PetroChina Co., the country’s biggest oil producer and Asia’s largest company by market value, declined 1.4 percent to HK$9.18. Ex-factory gasoline and diesel prices were both reduced by 300 yuan a metric ton, effective yesterday, the National Development and Reform Commission, the nation’s top economic planner, said. That represents a 3.5 percent drop for gasoline and 3.9 percent for diesel, according to prices provided in an Oct. 8 statement by the NDRC.

Sinopec declined 4.4 percent to HK$7.16. Its parent China Petrochemical Corp. agreed to buy Daylight Energy Ltd. for about C$2.2 billion ($2.11 billion) in cash to add oil and gas assets in Canada, the Calgary, Alberta-based company said yesterday in a statement.

Aluminum Corp., known as Chalco, had the third-steepest decline in the Hang Seng Index (HSI) after Sinopec, sinking 3.5 percent to HK$3.56. UBS said the largest risk to the company is the “aluminum price, which we expect to remain under pressure from weaker demand in the short term and oversupply in the medium term.”

Airlines Slip

Airlines declined after China’s Ministry of Transport said the number of passengers using the nation’s airlines grew at a slower pace than capacity in the National Day holiday week.

China Southern Airlines Co., Asia’s largest carrier by passenger numbers, retreated 1.3 percent to HK$3.95 while China Eastern Airlines Corp., the No. 2, sank 1.2 percent to HK$2.40.

Air-traffic capacity rose 8.2 percent to 42,263 flights during the holiday period from Oct. 1-7, the Ministry of Transport said in a statement on its website on Oct. 8. Passenger traffic increased 5.2 percent to 5.98 million during the week, it said.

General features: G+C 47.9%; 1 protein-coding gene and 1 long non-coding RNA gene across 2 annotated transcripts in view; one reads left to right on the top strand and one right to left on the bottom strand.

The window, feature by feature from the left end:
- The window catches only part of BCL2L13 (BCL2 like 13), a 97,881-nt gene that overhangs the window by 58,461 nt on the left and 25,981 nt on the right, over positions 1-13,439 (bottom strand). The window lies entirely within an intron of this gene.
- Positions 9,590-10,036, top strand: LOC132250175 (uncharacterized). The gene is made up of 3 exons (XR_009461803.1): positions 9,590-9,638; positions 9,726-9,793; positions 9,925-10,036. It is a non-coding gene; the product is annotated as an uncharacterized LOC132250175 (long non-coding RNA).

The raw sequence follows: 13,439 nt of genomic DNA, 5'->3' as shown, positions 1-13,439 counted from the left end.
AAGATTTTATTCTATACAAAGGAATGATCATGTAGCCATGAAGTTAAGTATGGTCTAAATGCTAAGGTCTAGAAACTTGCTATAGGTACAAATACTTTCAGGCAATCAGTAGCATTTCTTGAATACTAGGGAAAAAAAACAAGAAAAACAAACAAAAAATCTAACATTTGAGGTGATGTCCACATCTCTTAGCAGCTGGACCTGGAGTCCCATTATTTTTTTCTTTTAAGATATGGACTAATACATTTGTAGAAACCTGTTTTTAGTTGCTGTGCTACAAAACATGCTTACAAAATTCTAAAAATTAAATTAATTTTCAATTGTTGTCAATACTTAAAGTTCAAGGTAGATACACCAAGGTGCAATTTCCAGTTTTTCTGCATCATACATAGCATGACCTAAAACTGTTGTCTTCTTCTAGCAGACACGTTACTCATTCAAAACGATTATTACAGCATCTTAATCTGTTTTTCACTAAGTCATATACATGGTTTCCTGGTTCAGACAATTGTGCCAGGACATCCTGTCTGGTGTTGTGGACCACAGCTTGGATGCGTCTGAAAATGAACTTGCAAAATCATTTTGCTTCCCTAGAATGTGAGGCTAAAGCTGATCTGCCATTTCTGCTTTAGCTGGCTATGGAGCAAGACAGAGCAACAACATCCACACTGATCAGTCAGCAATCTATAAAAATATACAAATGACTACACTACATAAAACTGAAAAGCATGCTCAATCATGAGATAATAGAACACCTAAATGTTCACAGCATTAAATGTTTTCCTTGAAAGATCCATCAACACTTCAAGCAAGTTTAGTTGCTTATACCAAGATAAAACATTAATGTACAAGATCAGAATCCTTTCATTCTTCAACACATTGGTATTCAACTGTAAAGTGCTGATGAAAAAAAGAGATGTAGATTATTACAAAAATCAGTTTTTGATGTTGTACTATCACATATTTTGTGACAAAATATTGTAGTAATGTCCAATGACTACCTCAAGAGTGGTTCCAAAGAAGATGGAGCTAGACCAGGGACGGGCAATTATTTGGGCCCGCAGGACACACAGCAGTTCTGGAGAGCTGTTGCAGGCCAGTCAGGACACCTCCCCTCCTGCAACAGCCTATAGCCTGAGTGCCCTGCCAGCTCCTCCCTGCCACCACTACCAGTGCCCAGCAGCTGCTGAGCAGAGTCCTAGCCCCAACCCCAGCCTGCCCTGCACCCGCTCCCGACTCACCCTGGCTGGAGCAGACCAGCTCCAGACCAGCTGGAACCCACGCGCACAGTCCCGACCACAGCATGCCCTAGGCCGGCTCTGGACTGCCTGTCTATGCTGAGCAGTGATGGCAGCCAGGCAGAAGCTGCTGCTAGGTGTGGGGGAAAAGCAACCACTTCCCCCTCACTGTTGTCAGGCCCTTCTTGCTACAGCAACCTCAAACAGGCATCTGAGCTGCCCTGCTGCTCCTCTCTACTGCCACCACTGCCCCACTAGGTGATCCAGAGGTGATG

Among stocks that rose, Li & Fung Ltd. (494), a supplier of clothes and toys to Wal-Mart Stores Inc., gained 1.5 percent to HK$13.20. Chief Executive Officer Bruce Rockowitz bought 1 million company shares at an average of HK$11.637 on Oct. 4, according to a Hong Kong stock exchange disclosure.

Hong Kong Developers

While Chinese developers declined, Hong Kong peers gained after real-estate broker Centaline Property Agency Ltd. said the city’s home prices rose. New World Development Co., which makes more than half its revenue in the city, increased 3 percent to HK$7.98, the biggest increase in the Hang Seng Index. Sun Hung Kai Properties Ltd. (16), the world’s biggest developer by market value, advanced 1.7 percent to HK$95.55.

Hong Kong home prices rose 0.59 percent in the seven days ended Oct. 2 from a week earlier, according to Centaline Property Agency. The Centa-City Leading Index, an indicator of housing prices in the city, climbed to 99.8, it said.

Chow Sang Sang Holdings International Ltd. (116), a gold and jewelry retailer, gained 2.1 percent to HK$18.82. National Day holiday sales surged more than 50 percent from last year due to a drop in gold prices, according to Dennis Lau, director of sales operations.

Futures on the Hang Seng Index gained 0.5 percent to 17,734. The HSI Volatility Index slid 4.2 percent to 36.48, indicating options traders expect a swing of 10 percent in the Hang Seng Index in the next 30 days.

To contact the reporter on this story: Kana Nishizawa in Hong Kong at knishizawa5@bloomberg.net

To contact the editor responsible for this story: Nick Gentle at ngentle2@bloomberg.net